Chapter four introduces us to a concept Spiegel calls "paradigm-induced blindness." Of the person who suffers from this, Spiegel says, "Their theoretical framework prevents them from seeing the truth, even when it is right in front of them." Spiegel cites Thomas Kuhn's book, The Structure of Scientific Revolutions, to illustrate that it is a naïve notion to believe that scientists are immune to confirmation bias. Using the illustration of geocentric beliefs verses heliocentric beliefs of the fourteenth and fifteenth centuries, Spiegel asks, "Why couldn't those geocentrists, including both church leaders and scientists, see the truth?" This is an example of opposing paradigms. The centers of the two paradigms of theism and atheism are expressed by Spiegel when he says, "God is the center of the theist's worldview, and this colors his or her every experience and value judgment. On the other hand, the axis of a worldview without God is necessarily the self, and the atheist's values and personal experience are shaped accordingly."
This atheist paradigm naturally prevents one from seeing certain sinful practices as immoral. In turn, their repugnance at a "narrow" or "repressed" Christian ethic, especially regarding sexual morality, serves to reinforce their atheist paradigm. Add to the mix the noetic effects of sin, and paradigm-induced blindness becomes a vicious cycle that entrenches the atheist in blind disbelief. This total causal pattern, Spiegel dubs "the psychological machinery of self-deception."
I think Spiegel has presented a compelling case in this chapter. I further believe that the biblical concept of the noetic effect of sin strongly supports this conclusion. The atheist might charge that the same can be said about Christianity, that the Christian paradigm induces blindness. While I believe this is a weak argument, I wish Spiegel had taken the time to address that possible objection.
In the last chapter, chapter five, Spiegel makes a positive claim for "the blessings of theism." He makes the point that there is apologetic value in the life well lived, and that the most effective tools of persuasion are personal virtue and self-sacrifice. I agree that these are indeed effective tools for persuasion in regards to Christianity, which I think is Spiegel's point. Considering that Matthew 7:13-14 teaches us that the road is narrow and the gate is small that leads to eternal life, and few find it, I don't agree with this statement in general. The most effective tools of persuasion, in general, seem to be self-indulgence and the justification of immorality. Perhaps that is why the road to destruction is wider?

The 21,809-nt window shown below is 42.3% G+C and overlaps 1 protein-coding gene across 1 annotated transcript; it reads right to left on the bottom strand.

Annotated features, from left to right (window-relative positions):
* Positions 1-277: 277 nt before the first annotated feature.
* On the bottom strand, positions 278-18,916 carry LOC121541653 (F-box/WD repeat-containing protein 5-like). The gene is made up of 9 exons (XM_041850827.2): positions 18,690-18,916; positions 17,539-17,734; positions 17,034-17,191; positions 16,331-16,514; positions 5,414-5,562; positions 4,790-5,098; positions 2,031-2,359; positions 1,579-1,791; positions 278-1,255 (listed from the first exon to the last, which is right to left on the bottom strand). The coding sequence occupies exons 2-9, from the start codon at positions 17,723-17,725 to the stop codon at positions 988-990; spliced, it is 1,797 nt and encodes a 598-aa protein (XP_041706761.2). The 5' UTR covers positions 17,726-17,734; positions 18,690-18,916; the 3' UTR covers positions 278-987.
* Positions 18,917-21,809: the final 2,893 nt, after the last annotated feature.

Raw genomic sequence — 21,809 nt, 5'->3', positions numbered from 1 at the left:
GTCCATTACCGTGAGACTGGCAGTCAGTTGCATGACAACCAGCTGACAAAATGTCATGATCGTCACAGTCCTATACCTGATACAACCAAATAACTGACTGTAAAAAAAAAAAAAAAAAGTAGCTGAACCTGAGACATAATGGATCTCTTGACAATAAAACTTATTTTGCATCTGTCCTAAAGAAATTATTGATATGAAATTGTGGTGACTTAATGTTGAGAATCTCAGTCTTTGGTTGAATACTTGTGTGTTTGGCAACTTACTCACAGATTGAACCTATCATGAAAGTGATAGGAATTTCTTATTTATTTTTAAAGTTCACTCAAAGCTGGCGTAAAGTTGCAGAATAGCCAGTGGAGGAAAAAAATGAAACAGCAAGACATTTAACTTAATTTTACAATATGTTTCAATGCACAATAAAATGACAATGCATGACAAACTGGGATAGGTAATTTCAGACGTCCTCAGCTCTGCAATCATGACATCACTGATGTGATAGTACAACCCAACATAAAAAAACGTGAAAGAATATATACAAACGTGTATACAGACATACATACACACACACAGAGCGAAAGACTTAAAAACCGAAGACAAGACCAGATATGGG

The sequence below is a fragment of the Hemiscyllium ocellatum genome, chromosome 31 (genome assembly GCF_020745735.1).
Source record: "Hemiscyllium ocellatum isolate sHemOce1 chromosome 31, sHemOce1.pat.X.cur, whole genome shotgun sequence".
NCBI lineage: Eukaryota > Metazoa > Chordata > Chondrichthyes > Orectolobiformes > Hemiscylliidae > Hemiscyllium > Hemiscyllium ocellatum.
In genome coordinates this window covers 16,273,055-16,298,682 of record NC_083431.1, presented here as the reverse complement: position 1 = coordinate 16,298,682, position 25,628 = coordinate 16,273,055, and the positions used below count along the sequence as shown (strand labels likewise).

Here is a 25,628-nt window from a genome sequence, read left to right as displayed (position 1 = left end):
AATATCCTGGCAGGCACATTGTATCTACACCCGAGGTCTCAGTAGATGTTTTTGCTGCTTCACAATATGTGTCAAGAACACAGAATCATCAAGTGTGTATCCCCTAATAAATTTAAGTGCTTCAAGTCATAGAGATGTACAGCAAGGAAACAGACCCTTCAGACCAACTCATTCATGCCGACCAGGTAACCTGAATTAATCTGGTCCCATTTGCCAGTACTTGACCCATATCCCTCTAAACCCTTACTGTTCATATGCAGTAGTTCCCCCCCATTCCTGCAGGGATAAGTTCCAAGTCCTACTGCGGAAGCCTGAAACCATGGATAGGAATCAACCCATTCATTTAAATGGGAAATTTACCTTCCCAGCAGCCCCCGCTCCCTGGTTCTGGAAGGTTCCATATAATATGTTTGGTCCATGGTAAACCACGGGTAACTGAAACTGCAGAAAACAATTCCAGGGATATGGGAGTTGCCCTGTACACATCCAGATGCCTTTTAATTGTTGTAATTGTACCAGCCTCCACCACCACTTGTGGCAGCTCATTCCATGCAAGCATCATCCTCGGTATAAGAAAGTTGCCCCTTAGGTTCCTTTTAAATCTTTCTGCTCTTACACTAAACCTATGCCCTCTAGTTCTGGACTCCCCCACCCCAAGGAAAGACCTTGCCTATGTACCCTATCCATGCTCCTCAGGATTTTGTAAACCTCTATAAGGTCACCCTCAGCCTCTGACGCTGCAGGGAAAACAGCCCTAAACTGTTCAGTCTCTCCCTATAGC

As importantly, Spiegel gives three reasons why virtue is beneficial to one who is already a believer. First, one avoids the deadening of the sensus divinitatis. Second, virtue prevents motives for willful disbelief. Thirdly, living according to a true paradigm has the power to enlighten, clarify, and sharpen one's experience of the world.
Spiegel also points out that, in addition to the benefits of hope in eternal life and relief by forgiveness of sins, we also have "the right to complain and the privilege to thank." Because negative emotions are often the first steps towards doubt and disbelief, the right to complain to God is important. Because offering thanks can be profoundly satisfying and a form of psychological release, thanking God is important. Furthermore, Spiegel claims that the failure to be adequately thankful can cause one to have a distorted perception of pride and autonomy. These are indeed beneficial and compelling because the atheist worldview is left with the challenge of showing how this is not the case, while seeming axiomatic.
Spiegel concludes this chapter, and the book, with an eye to the grace that God showed us. With a reminder that, while everything we do warrants God's judgment, He intervened when we did nothing to deserve it. This love is a matter of virtue and should be "the first and last order of business for any Christian."
Spiegel has provided the Christian with a concise and effective resource to respond to the intrepid hostility, baseless conclusions, and deceptive irrationality of the New Atheists. While there is room for improvement, and I do not think this book provides the complete essentials to equip the Christian to respond to intellectual objections of atheists, I think this is a must read for Christians confronted with New Atheism in our society. Spiegel has supported his central thesis, that atheism is the result of moral rebellion and not intellectual doubt, very well. At 128 pages, it is such a profoundly powerful message in a small package, that atheists are guaranteed to hate it.
But what about those of faith? To my mind that is the bigger question here. Does a lifestyle which rejects the basic tenants of Biblical morality lead to a rejection of God by those of a Biblical world view? Does moral compromise through generations insidiously erode the foundations of faith? After reading The Making of an Atheist, I believe you’ll find the answer to that question is an unfortunate yes.
I think the history of higher education in this country is a good example of Mr. Spiegel’s premise. Who doesn’t know that Harvard, Yale and many of the most prestigious institutions of learning in the US were started by those of a Biblical world view to promote not just higher education but a Biblical moral standard? And today? Those very same institutions are bastions of secular humanism which is the very antithesis of their founder’s intentions.
Morality by its very nature is a God attribute. Without God mankind’s competing self-interests are ultimately destructive. Without God each of us becomes merely the next meal in an endless evolutionary food chain. Is that really how we want to see the beauty and mystery of the world around us?